Press release -
The Hundred is a 'brave step' towards gender parity in sport, says panel of women's sport advocates
The sports industry came together today to discuss how The Hundred, the new action-packed 100-ball cricket competition, has gender parity at its heart and is breaking new ground to level the playing field in cricket and the wider sporting world.
For immediate release: History will be made at The Kia Oval on 21 July, when The Hundred kicks off with a standalone women’s game. This will be the first time a major team sport competition, which features both male and female teams, has opened with a women’s match; demonstrating that the new competition is here to help drive greater gender-parity in sport.
The historic first game will see Oval Invincibles and Manchester Originals face off in the new fast-paced 100-ball cricket competition. To look ahead to this, a star-studded panel of passionate women’s sport advocates assembled to discuss how the competition can lead the way for gender equality in sport.
The panel event, titled The Hundred: A Catalyst for Gender Parity in Sport, took place at The Kia Oval today and featured The Hundred players Georgia Adams and Issy Wong, Manchester Originals chair and Women in Sport trustee Mark Chapman, Broadcaster and Olympic Gold Medallist Sam Quek, Sky Sports Director of Multi-sports Helen Falkus, and broadcaster Jeanette Kwakye as host.
Commenting on the competition, BBC’s Mark Chapman said: “The Hundred is the first major sport in a long time trying to do something different, and it’s brave. The opportunity of starting something from scratch means you can make important decisions, like equal prize money for the men’s and women’s competitions. You can set your goals from the start and do the right thing for parity.”
The discussion, which also featured a welcome address from The Hundred Managing Director Sanjay Patel, explored a range of gender parity topics; including equality of prize funds and platform, increased broadcast visibility, a ground-breaking change in gender-balanced language and the impact The Hundred will have on future participation across cricket in England and Wales.
Mark continued: “If you get an increase in 200 girls and boys going down to their local cricket club because of the moments they’ve seen in The Hundred, that’s what it’s all about – increases in participation and more people falling in love with cricket.”
Georgia Adams, who will line up for Oval Invincibles on 21 July, said: “To be part of history and play in the inaugural match of The Hundred is going to be a career high. The Hundred is going to be so powerful for changing perceptions. It’s a real positive that we can kick off the competition with a women’s match and I’m sure there’s going to be an electric atmosphere at The Kia Oval when we take to the field – we can’t wait to put on a show.”
Commenting on the impact The Hundred will have on young upcoming talent, 19-year-old Birmingham Phoenix fast bowler Issy Wong said: “The Hundred is a really important development in women’s cricket. It provides a platform for the women’s game that will see young girls up and down the country be inspired by the skill of the players and the talent on show, and hopefully it will help young girls pick up a bat or a ball and give it a go.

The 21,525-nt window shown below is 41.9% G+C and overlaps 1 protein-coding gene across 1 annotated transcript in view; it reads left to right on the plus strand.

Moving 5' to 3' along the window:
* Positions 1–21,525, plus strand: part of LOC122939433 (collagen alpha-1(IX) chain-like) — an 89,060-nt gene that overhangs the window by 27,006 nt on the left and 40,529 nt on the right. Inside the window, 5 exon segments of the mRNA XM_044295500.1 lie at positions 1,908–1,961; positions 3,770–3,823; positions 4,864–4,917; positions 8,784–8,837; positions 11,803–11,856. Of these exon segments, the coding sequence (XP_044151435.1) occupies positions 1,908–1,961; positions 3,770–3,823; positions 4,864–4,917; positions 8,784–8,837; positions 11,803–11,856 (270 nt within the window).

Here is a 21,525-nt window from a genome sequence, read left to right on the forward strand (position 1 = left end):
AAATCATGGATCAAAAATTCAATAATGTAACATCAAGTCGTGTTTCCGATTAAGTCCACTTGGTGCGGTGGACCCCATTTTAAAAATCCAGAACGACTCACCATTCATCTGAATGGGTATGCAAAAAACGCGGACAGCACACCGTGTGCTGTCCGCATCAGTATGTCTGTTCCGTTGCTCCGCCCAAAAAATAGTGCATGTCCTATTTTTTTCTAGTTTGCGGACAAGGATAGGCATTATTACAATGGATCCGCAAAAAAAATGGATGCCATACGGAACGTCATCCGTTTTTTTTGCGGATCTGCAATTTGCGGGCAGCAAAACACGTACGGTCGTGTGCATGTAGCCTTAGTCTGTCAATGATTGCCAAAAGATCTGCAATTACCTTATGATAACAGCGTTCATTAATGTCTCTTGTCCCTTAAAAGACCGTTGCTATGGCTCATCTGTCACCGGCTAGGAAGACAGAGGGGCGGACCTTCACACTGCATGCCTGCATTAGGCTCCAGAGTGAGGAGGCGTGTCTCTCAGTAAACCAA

“The Hundred is an opportunity to express ourselves as people and cricketers. I have fun playing cricket and that is how I express myself. It’s going to be brilliant.”
Echoing the panel’s opinion on the competition, Sam Quek said: “When I heard about The Hundred – I thought that’s my kind of show. It’s got a real buzz about it and I want to get involved and watch it. I’m excited about the energy and to be able to take my family – it’s going to be a great day, even better if the sun comes out.”
Rounding out the discussion was Helen Falkus of Sky Sports, joint host broadcaster of The Hundred along with the BBC, who commented on the need for the presentation to be captivating to new and existing cricket fans alike. She said: “Accessibility is very important, which is why having every women’s game available to watch is vital. We want people to love it.
“You’re going to see cricket in a new way – it’s going to be bright, loud and entertaining. We want to cut out the complexities that have been a barrier for some people to come into cricket and make people feel like it’s a game for them. Making people feel included is at the forefront of our decision making. There will be something for everyone as they watch our coverage.”
For imagery from the day, please use this link. Please credit Getty Images.
About The Hundred
The Hundred is a brand-new sports competition launching this summer (21 July-21 Aug). It fuses blockbuster entertainment with world-class cricket, inviting everyone to fall in love with the game at its intense, electrifying and incredible best.
Combining a new short, fast format of cricket, with each game lasting less than three hours, and incredible entertainment beyond sport, The Hundred will make cricket more accessible to reach a broader audience. It’s simple: 100 balls per team, most runs wins, so every ball counts.
The Hundred will feature eight brand new teams from seven cities, with men’s and women’s competitions taking place side by side: Welsh Fire (Cardiff), Southern Brave (Southampton), Northern Superchargers (Leeds), London Spirit, Trent Rockets (Nottingham), Oval Invincibles (London), Manchester Originals and Birmingham Phoenix. Each team will feature some of the best international and domestic cricketers from around the world, including England Men’s & Women’s World Cup winners.
Games will be broadcast live on Sky Sports and BBC throughout the competition – so whether in ground or watching from home – you’ll be right amongst all the action.
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